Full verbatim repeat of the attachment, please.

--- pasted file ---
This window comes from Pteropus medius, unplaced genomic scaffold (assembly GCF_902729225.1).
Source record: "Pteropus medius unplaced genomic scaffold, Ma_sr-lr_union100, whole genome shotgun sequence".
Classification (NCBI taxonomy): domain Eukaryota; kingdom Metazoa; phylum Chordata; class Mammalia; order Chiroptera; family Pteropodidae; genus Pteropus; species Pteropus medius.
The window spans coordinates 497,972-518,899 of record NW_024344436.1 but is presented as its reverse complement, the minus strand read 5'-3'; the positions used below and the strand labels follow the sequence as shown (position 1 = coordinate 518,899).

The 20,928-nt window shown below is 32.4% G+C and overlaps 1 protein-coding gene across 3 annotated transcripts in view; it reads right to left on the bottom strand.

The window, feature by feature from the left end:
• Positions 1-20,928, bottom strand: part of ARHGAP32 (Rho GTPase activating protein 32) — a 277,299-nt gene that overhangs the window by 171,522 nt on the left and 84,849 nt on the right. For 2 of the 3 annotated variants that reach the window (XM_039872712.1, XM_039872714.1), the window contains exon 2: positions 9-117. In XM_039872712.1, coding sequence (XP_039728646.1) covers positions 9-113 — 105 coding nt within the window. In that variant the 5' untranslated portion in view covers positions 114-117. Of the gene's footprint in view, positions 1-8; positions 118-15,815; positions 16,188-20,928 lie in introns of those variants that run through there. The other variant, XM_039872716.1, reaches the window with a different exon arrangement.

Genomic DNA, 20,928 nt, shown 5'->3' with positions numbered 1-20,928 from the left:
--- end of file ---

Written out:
This window comes from Pteropus medius, unplaced genomic scaffold (assembly GCF_902729225.1).
Source record: "Pteropus medius unplaced genomic scaffold, Ma_sr-lr_union100, whole genome shotgun sequence".
Classification (NCBI taxonomy): domain Eukaryota; kingdom Metazoa; phylum Chordata; class Mammalia; order Chiroptera; family Pteropodidae; genus Pteropus; species Pteropus medius.
The window spans coordinates 497,972-518,899 of record NW_024344436.1 but is presented as its reverse complement, the minus strand read 5'-3'; the positions used below and the strand labels follow the sequence as shown (position 1 = coordinate 518,899).

The 20,928-nt window shown below is 32.4% G+C and overlaps 1 protein-coding gene across 3 annotated transcripts in view; it reads right to left on the bottom strand.

The window, feature by feature from the left end:
• Positions 1-20,928, bottom strand: part of ARHGAP32 (Rho GTPase activating protein 32) — a 277,299-nt gene that overhangs the window by 171,522 nt on the left and 84,849 nt on the right. For 2 of the 3 annotated variants that reach the window (XM_039872712.1, XM_039872714.1), the window contains exon 2: positions 9-117. In XM_039872712.1, coding sequence (XP_039728646.1) covers positions 9-113 — 105 coding nt within the window. In that variant the 5' untranslated portion in view covers positions 114-117. Of the gene's footprint in view, positions 1-8; positions 118-15,815; positions 16,188-20,928 lie in introns of those variants that run through there. The other variant, XM_039872716.1, reaches the window with a different exon arrangement.

Genomic DNA, 20,928 nt, shown 5'->3' with positions numbered 1-20,928 from the left: